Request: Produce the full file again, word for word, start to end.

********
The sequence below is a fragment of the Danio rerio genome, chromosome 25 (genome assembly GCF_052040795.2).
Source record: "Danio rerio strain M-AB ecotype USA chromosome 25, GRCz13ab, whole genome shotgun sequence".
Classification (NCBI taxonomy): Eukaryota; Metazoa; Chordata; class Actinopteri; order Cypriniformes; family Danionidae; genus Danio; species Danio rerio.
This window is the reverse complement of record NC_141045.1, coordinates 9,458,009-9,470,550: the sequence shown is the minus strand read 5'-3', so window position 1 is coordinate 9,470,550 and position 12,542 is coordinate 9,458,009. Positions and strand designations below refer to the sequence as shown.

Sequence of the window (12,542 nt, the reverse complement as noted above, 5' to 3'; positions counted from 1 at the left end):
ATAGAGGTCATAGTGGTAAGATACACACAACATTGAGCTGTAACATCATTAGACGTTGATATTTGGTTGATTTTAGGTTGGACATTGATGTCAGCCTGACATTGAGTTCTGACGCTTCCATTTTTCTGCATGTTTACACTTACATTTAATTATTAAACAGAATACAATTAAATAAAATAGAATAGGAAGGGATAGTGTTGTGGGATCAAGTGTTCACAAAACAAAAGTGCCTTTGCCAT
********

The sequence below is a fragment of the Danio rerio genome, chromosome 25 (genome assembly GCF_052040795.2).
Source record: "Danio rerio strain M-AB ecotype USA chromosome 25, GRCz13ab, whole genome shotgun sequence".
Classification (NCBI taxonomy): Eukaryota; Metazoa; Chordata; class Actinopteri; order Cypriniformes; family Danionidae; genus Danio; species Danio rerio.
This window is the reverse complement of record NC_141045.1, coordinates 9,458,009-9,470,550: the sequence shown is the minus strand read 5'-3', so window position 1 is coordinate 9,470,550 and position 12,542 is coordinate 9,458,009. Positions and strand designations below refer to the sequence as shown.

Sequence of the window (12,542 nt, the reverse complement as noted above, 5' to 3'; positions counted from 1 at the left end):
ATAGAGGTCATAGTGGTAAGATACACACAACATTGAGCTGTAACATCATTAGACGTTGATATTTGGTTGATTTTAGGTTGGACATTGATGTCAGCCTGACATTGAGTTCTGACGCTTCCATTTTTCTGCATGTTTACACTTACATTTAATTATTAAACAGAATACAATTAAATAAAATAGAATAGGAAGGGATAGTGTTGTGGGATCAAGTGTTCACAAAACAAAAGTGCCTTTGCCAT